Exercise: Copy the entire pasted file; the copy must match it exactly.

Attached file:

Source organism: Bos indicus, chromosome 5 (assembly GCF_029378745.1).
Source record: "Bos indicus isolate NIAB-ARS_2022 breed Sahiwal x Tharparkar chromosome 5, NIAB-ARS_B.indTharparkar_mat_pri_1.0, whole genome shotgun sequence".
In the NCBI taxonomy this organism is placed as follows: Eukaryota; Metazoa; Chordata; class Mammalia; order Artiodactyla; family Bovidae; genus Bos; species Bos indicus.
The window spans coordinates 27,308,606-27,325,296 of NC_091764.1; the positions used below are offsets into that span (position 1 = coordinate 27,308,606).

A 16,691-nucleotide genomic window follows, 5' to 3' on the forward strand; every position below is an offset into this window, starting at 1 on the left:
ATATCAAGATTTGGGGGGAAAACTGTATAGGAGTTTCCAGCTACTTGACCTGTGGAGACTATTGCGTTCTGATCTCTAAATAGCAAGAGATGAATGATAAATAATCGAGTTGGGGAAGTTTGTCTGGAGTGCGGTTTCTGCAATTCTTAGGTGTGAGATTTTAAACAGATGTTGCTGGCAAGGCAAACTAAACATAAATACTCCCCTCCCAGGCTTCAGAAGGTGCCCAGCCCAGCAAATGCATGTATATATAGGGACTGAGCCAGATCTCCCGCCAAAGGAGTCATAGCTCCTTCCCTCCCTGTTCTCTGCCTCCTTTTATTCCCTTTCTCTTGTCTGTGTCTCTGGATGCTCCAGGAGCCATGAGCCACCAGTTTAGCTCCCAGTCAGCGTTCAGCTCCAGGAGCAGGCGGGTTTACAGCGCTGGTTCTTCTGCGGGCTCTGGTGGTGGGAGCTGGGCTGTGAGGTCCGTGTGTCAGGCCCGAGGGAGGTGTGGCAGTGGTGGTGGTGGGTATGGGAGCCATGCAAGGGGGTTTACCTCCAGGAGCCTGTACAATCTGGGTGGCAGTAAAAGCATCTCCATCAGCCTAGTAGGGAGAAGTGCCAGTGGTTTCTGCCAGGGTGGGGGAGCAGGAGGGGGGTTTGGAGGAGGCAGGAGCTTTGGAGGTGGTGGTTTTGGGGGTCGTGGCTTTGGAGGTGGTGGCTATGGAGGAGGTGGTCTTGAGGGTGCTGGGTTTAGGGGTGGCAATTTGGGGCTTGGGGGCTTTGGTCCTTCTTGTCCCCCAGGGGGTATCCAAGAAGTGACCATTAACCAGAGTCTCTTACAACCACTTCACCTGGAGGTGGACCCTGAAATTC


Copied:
Source organism: Bos indicus, chromosome 5 (assembly GCF_029378745.1).
Source record: "Bos indicus isolate NIAB-ARS_2022 breed Sahiwal x Tharparkar chromosome 5, NIAB-ARS_B.indTharparkar_mat_pri_1.0, whole genome shotgun sequence".
In the NCBI taxonomy this organism is placed as follows: Eukaryota; Metazoa; Chordata; class Mammalia; order Artiodactyla; family Bovidae; genus Bos; species Bos indicus.
The window spans coordinates 27,308,606-27,325,296 of NC_091764.1; the positions used below are offsets into that span (position 1 = coordinate 27,308,606).

A 16,691-nucleotide genomic window follows, 5' to 3' on the forward strand; every position below is an offset into this window, starting at 1 on the left:
ATATCAAGATTTGGGGGGAAAACTGTATAGGAGTTTCCAGCTACTTGACCTGTGGAGACTATTGCGTTCTGATCTCTAAATAGCAAGAGATGAATGATAAATAATCGAGTTGGGGAAGTTTGTCTGGAGTGCGGTTTCTGCAATTCTTAGGTGTGAGATTTTAAACAGATGTTGCTGGCAAGGCAAACTAAACATAAATACTCCCCTCCCAGGCTTCAGAAGGTGCCCAGCCCAGCAAATGCATGTATATATAGGGACTGAGCCAGATCTCCCGCCAAAGGAGTCATAGCTCCTTCCCTCCCTGTTCTCTGCCTCCTTTTATTCCCTTTCTCTTGTCTGTGTCTCTGGATGCTCCAGGAGCCATGAGCCACCAGTTTAGCTCCCAGTCAGCGTTCAGCTCCAGGAGCAGGCGGGTTTACAGCGCTGGTTCTTCTGCGGGCTCTGGTGGTGGGAGCTGGGCTGTGAGGTCCGTGTGTCAGGCCCGAGGGAGGTGTGGCAGTGGTGGTGGTGGGTATGGGAGCCATGCAAGGGGGTTTACCTCCAGGAGCCTGTACAATCTGGGTGGCAGTAAAAGCATCTCCATCAGCCTAGTAGGGAGAAGTGCCAGTGGTTTCTGCCAGGGTGGGGGAGCAGGAGGGGGGTTTGGAGGAGGCAGGAGCTTTGGAGGTGGTGGTTTTGGGGGTCGTGGCTTTGGAGGTGGTGGCTATGGAGGAGGTGGTCTTGAGGGTGCTGGGTTTAGGGGTGGCAATTTGGGGCTTGGGGGCTTTGGTCCTTCTTGTCCCCCAGGGGGTATCCAAGAAGTGACCATTAACCAGAGTCTCTTACAACCACTTCACCTGGAGGTGGACCCTGAAATTC